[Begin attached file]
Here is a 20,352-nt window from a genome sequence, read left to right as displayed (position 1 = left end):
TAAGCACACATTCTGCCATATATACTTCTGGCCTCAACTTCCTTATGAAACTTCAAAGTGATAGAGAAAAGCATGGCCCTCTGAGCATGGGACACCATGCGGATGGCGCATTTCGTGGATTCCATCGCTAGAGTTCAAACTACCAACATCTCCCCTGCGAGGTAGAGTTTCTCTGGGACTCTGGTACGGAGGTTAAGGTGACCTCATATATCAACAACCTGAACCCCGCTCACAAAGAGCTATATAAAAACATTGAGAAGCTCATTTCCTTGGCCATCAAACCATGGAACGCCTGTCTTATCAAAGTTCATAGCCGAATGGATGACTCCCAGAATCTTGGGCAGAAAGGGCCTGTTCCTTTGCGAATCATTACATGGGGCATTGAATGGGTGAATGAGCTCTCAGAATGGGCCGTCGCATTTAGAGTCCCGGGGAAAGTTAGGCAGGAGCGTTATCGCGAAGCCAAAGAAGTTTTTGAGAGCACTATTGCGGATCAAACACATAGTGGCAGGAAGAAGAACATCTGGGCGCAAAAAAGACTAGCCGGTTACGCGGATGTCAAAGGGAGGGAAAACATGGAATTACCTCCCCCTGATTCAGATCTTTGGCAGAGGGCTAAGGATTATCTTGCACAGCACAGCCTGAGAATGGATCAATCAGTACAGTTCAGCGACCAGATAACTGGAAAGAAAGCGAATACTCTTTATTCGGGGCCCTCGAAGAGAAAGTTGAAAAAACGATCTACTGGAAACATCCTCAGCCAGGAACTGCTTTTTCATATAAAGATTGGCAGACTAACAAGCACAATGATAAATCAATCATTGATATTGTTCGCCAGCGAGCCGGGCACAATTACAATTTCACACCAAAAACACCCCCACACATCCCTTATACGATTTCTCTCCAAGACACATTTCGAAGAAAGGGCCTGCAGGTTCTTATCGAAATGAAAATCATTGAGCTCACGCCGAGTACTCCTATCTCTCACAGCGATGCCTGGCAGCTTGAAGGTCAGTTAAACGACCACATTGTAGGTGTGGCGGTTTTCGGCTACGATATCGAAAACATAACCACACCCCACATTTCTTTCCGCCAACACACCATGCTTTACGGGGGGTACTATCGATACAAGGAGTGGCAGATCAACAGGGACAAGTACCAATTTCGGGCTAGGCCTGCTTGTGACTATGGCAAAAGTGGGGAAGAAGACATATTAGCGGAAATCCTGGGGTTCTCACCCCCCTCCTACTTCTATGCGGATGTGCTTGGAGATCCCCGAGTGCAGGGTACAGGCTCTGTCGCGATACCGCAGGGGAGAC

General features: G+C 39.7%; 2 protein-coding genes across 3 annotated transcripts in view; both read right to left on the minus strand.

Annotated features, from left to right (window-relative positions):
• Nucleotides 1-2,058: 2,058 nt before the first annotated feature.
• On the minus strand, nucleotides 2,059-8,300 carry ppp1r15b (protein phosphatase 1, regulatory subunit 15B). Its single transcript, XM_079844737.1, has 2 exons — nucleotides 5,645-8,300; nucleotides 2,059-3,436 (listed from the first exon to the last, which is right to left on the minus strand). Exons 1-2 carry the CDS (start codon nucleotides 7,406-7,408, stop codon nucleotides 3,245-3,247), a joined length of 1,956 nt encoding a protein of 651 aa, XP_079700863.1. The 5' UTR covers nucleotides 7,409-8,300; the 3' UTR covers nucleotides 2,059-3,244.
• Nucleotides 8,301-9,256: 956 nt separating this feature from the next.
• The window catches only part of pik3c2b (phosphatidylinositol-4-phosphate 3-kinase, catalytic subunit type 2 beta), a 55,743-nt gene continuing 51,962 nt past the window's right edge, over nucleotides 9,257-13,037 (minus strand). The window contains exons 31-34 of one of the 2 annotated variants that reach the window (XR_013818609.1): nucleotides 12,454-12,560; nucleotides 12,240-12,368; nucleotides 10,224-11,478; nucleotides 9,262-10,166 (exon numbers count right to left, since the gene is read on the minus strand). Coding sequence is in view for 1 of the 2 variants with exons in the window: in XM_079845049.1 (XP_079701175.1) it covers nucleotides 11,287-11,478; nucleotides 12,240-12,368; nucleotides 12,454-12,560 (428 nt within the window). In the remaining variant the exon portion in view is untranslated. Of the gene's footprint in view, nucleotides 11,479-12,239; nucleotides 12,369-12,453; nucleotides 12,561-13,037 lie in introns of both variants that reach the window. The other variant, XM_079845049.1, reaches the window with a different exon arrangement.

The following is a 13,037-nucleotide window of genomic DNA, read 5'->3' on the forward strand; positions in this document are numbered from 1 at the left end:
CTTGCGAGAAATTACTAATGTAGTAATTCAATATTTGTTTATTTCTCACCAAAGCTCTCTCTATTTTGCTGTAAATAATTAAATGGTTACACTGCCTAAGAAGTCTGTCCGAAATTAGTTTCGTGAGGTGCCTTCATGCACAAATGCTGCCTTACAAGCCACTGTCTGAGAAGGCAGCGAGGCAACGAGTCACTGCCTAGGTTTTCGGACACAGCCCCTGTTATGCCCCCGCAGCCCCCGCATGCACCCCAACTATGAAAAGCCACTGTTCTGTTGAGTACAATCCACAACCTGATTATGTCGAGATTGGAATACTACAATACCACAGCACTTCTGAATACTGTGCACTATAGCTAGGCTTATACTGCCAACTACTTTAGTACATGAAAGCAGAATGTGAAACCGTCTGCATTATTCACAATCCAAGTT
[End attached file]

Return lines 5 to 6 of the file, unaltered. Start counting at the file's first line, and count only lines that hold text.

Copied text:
• Nucleotides 1-2,058: 2,058 nt before the first annotated feature.
• On the minus strand, nucleotides 2,059-8,300 carry ppp1r15b (protein phosphatase 1, regulatory subunit 15B). Its single transcript, XM_079844737.1, has 2 exons — nucleotides 5,645-8,300; nucleotides 2,059-3,436 (listed from the first exon to the last, which is right to left on the minus strand). Exons 1-2 carry the CDS (start codon nucleotides 7,406-7,408, stop codon nucleotides 3,245-3,247), a joined length of 1,956 nt encoding a protein of 651 aa, XP_079700863.1. The 5' UTR covers nucleotides 7,409-8,300; the 3' UTR covers nucleotides 2,059-3,244.